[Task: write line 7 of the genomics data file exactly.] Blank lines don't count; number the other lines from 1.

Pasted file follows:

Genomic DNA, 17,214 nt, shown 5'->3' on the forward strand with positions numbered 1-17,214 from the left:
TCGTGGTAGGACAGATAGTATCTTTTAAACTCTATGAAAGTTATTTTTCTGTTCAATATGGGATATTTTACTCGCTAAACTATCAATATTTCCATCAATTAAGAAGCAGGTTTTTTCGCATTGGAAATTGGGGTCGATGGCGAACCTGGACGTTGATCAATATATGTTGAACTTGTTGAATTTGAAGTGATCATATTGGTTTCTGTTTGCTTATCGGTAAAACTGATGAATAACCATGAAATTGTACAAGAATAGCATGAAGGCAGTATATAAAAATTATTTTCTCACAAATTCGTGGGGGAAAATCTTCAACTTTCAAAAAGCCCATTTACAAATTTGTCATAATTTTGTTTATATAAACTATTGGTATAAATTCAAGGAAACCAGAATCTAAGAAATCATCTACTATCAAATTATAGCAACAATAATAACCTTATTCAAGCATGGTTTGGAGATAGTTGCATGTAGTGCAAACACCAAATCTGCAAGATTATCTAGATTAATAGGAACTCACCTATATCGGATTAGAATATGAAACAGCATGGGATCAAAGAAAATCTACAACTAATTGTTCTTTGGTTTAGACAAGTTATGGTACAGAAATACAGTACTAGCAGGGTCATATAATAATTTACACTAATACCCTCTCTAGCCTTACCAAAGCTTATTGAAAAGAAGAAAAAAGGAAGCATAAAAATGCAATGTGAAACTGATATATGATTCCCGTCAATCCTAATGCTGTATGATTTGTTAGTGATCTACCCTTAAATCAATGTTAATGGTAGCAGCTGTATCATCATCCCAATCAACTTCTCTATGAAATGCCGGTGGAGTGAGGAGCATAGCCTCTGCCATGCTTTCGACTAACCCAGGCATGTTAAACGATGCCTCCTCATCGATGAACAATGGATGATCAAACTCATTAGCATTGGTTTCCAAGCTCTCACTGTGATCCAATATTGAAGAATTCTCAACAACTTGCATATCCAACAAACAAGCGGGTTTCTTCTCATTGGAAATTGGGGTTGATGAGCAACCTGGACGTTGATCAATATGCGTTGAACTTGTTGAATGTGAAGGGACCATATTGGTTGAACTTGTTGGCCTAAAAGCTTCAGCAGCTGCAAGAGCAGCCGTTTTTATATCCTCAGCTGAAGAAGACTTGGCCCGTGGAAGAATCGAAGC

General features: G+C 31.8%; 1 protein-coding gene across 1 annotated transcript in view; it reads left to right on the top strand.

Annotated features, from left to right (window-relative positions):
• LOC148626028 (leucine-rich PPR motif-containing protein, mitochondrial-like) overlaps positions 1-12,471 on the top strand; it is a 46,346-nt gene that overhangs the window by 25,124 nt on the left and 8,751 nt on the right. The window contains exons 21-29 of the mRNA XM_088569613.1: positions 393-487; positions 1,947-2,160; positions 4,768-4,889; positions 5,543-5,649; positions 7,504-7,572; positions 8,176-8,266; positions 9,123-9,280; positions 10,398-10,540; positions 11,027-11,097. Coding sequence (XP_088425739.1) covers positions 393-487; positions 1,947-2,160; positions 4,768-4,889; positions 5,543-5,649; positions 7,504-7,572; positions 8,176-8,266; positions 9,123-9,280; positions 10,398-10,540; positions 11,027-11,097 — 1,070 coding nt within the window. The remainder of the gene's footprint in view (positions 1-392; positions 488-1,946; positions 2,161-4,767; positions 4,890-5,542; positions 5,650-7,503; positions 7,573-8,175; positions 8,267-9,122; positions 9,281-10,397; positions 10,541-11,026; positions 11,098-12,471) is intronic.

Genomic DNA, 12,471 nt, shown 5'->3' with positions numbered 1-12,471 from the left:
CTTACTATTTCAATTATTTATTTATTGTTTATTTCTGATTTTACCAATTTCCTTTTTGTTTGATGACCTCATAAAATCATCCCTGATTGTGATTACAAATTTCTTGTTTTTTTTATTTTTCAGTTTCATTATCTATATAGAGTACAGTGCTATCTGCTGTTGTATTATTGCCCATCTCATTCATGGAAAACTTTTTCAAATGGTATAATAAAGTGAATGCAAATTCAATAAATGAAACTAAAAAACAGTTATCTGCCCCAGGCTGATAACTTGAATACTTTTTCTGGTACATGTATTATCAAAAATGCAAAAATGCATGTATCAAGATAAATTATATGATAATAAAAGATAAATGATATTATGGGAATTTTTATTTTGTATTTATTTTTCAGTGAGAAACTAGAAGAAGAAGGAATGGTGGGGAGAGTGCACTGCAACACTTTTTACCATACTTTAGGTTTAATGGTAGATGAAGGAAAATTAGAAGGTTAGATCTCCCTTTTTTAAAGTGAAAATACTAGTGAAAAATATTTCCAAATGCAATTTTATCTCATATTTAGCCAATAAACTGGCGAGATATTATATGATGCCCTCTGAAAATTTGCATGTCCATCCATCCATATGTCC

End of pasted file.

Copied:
CTTACTATTTCAATTATTTATTTATTGTTTATTTCTGATTTTACCAATTTCCTTTTTGTTTGATGACCTCATAAAATCATCCCTGATTGTGATTACAAATTTCTTGTTTTTTTTATTTTTCAGTTTCATTATCTATATAGAGTACAGTGCTATCTGCTGTTGTATTATTGCCCATCTCATTCATGGAAAACTTTTTCAAATGGTATAATAAAGTGAATGCAAATTCAATAAATGAAACTAAAAAACAGTTATCTGCCCCAGGCTGATAACTTGAATACTTTTTCTGGTACATGTATTATCAAAAATGCAAAAATGCATGTATCAAGATAAATTATATGATAATAAAAGATAAATGATATTATGGGAATTTTTATTTTGTATTTATTTTTCAGTGAGAAACTAGAAGAAGAAGGAATGGTGGGGAGAGTGCACTGCAACACTTTTTACCATACTTTAGGTTTAATGGTAGATGAAGGAAAATTAGAAGGTTAGATCTCCCTTTTTTAAAGTGAAAATACTAGTGAAAAATATTTCCAAATGCAATTTTATCTCATATTTAGCCAATAAACTGGCGAGATATTATATGATGCCCTCTGAAAATTTGCATGTCCATCCATCCATATGTCC